were so far removed from the commercial community that any kind
of collaboration was unimaginable.    (08)

But 1981 also brought the IBM PC, and many entrepreneurs developed
expert systems (and versions of LISP) to run on the PC.  At that
time, IBM France had implemented an outstanding version of Prolog
that ran on both the PC and the mainframes.  On the mainframes,
IBM Prolog reached the performance goals of the Japanese Fifth
Generation:  One MEGALIPS  (Millions of Logical Inferences per
Second), and it it was well integrated with relational databases.
It provided an excellent platform for building deductive systems
as adjuncts to commercial databases.    (09)

I tried to persuade IBM developers who were interested in AI
to build their software on top of Prolog, which was IBM's only
world-class AI product.  But instead, they decided to build
half-vast imitations of EMYCIN from Stanford and OPS5 from
Carnegie Mellon.  Those products failed miserably in the
marketplace, and they richly deserved to do so.    (010)

Some of the AI companies founded in the 1980s still survive,
and they continue to produce useful AI software.  The biggest
is Symantec, which had the goal of developing software for
natural language processing.  After a couple of years, the
VCs put their own people in charge, who made money by selling
the utilities that were intended to support NLP.  The most
famous AI company from the 1980s is Cyc, which survived on
research grants rather than profitable products.    (011)

In the late 1980s, the AI hype machine dried up, and the hype
shifted to Object Oriented Programming Systems (OOPS), another
technology from the 1960s -- Simula 67, which also inspired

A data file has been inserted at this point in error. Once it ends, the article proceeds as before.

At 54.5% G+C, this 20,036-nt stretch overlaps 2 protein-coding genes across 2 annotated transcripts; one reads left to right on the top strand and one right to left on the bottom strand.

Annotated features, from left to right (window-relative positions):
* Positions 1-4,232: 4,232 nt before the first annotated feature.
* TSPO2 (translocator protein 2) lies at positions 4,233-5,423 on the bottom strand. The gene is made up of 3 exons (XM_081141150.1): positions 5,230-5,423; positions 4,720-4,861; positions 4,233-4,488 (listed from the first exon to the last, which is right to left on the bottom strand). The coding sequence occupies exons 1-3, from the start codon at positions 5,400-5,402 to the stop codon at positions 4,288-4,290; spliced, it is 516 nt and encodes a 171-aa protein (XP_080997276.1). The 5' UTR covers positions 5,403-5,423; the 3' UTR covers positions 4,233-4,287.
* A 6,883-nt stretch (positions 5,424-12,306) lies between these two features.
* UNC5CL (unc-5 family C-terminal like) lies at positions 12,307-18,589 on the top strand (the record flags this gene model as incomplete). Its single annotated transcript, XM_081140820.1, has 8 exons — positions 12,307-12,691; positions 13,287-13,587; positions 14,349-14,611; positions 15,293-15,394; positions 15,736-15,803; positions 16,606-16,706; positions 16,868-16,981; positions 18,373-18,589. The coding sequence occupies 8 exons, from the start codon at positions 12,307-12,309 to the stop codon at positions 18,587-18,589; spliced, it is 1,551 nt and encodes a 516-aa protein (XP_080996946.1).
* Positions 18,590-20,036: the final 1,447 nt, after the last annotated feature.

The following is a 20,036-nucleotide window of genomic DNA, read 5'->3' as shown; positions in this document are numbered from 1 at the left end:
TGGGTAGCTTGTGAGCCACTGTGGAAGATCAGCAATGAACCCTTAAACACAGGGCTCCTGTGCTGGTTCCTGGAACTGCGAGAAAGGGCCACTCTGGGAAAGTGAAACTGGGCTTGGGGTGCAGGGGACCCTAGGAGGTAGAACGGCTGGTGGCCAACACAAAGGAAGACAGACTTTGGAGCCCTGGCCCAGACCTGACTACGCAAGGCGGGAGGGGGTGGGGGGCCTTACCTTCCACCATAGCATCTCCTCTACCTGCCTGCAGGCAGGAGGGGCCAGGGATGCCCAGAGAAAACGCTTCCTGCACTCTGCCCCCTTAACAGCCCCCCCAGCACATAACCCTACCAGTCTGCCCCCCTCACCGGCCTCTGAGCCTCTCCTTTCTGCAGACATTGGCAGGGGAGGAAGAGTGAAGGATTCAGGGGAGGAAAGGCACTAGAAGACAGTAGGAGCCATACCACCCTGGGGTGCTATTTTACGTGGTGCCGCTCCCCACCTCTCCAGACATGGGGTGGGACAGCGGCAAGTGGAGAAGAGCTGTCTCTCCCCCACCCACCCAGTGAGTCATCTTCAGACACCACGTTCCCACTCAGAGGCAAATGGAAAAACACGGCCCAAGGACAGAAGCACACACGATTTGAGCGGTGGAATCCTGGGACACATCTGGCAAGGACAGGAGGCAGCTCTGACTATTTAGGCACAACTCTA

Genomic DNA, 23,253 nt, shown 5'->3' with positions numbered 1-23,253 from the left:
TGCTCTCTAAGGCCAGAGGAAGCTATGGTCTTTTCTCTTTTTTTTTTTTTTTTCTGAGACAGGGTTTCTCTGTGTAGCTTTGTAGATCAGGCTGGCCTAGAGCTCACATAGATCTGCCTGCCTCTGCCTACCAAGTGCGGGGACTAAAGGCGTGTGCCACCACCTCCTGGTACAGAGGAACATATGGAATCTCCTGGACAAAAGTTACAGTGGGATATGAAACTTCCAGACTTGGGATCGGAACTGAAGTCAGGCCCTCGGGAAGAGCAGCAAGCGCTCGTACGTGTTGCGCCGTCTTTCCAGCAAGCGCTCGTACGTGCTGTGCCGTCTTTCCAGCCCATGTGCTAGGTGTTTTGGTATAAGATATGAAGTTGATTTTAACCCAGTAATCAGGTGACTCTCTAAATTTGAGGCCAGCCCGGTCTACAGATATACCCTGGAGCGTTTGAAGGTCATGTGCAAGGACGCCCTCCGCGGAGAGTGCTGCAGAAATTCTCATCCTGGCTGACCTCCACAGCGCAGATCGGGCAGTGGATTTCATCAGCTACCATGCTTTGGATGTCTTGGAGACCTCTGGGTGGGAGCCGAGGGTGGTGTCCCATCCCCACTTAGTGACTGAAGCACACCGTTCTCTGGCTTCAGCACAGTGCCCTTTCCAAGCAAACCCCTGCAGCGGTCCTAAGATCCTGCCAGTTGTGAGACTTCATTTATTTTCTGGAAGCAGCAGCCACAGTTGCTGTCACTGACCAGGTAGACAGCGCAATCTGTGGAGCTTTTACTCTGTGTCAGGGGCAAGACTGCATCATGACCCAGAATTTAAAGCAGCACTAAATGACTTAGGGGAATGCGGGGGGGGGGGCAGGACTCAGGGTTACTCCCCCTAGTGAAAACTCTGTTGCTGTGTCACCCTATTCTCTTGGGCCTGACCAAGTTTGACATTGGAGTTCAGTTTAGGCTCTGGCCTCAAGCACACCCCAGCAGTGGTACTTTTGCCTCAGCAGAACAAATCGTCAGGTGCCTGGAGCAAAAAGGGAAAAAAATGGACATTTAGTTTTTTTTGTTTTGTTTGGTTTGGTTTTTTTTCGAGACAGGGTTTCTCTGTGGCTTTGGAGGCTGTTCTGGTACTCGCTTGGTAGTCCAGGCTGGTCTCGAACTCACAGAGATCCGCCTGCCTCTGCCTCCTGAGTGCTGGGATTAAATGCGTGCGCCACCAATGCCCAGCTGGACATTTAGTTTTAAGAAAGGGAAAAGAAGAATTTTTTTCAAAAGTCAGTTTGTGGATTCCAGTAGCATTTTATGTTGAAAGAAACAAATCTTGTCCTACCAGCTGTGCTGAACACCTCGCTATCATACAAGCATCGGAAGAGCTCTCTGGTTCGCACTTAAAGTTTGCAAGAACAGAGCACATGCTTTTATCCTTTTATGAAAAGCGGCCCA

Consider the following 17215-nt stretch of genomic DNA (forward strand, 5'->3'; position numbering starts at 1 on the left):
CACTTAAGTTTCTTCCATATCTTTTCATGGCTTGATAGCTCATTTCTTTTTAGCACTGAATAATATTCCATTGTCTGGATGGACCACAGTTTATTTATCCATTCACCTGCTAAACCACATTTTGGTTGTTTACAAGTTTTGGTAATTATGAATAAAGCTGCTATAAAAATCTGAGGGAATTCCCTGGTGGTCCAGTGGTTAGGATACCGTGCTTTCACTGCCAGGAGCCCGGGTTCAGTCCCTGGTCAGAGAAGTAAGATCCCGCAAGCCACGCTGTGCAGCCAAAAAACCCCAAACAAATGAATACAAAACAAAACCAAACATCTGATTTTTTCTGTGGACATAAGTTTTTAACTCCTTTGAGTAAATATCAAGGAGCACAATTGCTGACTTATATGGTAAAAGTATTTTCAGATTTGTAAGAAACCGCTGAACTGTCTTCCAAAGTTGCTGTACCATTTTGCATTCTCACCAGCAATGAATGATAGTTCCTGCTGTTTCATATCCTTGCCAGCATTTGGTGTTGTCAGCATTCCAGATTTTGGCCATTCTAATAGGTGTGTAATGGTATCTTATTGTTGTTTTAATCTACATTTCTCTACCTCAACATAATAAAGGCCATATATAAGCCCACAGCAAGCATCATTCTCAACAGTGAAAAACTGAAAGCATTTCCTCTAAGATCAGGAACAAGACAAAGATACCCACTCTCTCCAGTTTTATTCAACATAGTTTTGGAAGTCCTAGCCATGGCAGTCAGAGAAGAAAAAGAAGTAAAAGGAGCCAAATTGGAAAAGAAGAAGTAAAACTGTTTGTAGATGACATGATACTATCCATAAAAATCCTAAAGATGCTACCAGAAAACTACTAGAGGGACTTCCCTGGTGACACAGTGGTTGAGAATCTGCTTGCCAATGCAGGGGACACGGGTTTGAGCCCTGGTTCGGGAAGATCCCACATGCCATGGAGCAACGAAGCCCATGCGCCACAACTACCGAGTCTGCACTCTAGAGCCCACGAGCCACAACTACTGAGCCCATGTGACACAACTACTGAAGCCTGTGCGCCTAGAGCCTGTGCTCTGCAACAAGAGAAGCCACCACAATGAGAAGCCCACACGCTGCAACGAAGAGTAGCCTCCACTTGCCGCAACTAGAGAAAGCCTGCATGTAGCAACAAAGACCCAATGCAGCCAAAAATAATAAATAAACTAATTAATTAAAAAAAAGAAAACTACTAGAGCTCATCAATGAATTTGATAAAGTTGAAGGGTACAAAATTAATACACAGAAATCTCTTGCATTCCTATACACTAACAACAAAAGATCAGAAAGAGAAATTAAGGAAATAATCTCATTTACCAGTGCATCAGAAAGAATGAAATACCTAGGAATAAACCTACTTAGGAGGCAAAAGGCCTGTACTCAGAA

Smalltalk and many other languages.  The AI gang responded
with the Common Lisp Object System (CLOS), which was ignored
by the commercial community because it looked like LISP.    (012)

In the 1990s, however, Sun produced a version of CLOS with
a notation that looked like C, and named it Java.  Fortunately,
Sun had enough people who understood both commercial DP and
AI software that they were able to make Java successful.    (013)

When I look at the Semantic Web, the original goals as outlined
by Tim B-L, and the kinds of software they have implemented,
it's "deja vu all over again".    (014)

Following is an excerpt from a previous note I sent to this forum.    (015)

__________________________________________________________________    (016)

My major complaint about the Semantic Web is that they ignored all
the development techniques that worked successfully for years, and
they failed to provide a migration path.    (017)

Following are some of the most egregious blunders:    (018)

  1. Ignoring the fact that every major web site is built on top
     of a relational database.  The major sites use big commercial
     databases.  Smaller sites are based on LAMP -- Linux, Apache,
     MySQL, and Perl, Python, or PHP.    (019)

  2. Building RDF on top of triples, instead of the SQL n-tuples.    (020)

  3. Failing to integrate their notations with UML diagrams, which
     include type hierarchies and various notations for constraints.    (021)

If the Semantic Web had addressed these three issues from the beginning,
it would have been integrated into the mainstream of data processing in
about 3 or 4 years.  Today, we would have seen some truly spectacular
applications.    (022)

The SemWeb still has a chance, but it has to be integrated with the
mainstream of data processing before it can become the mainstream.    (023)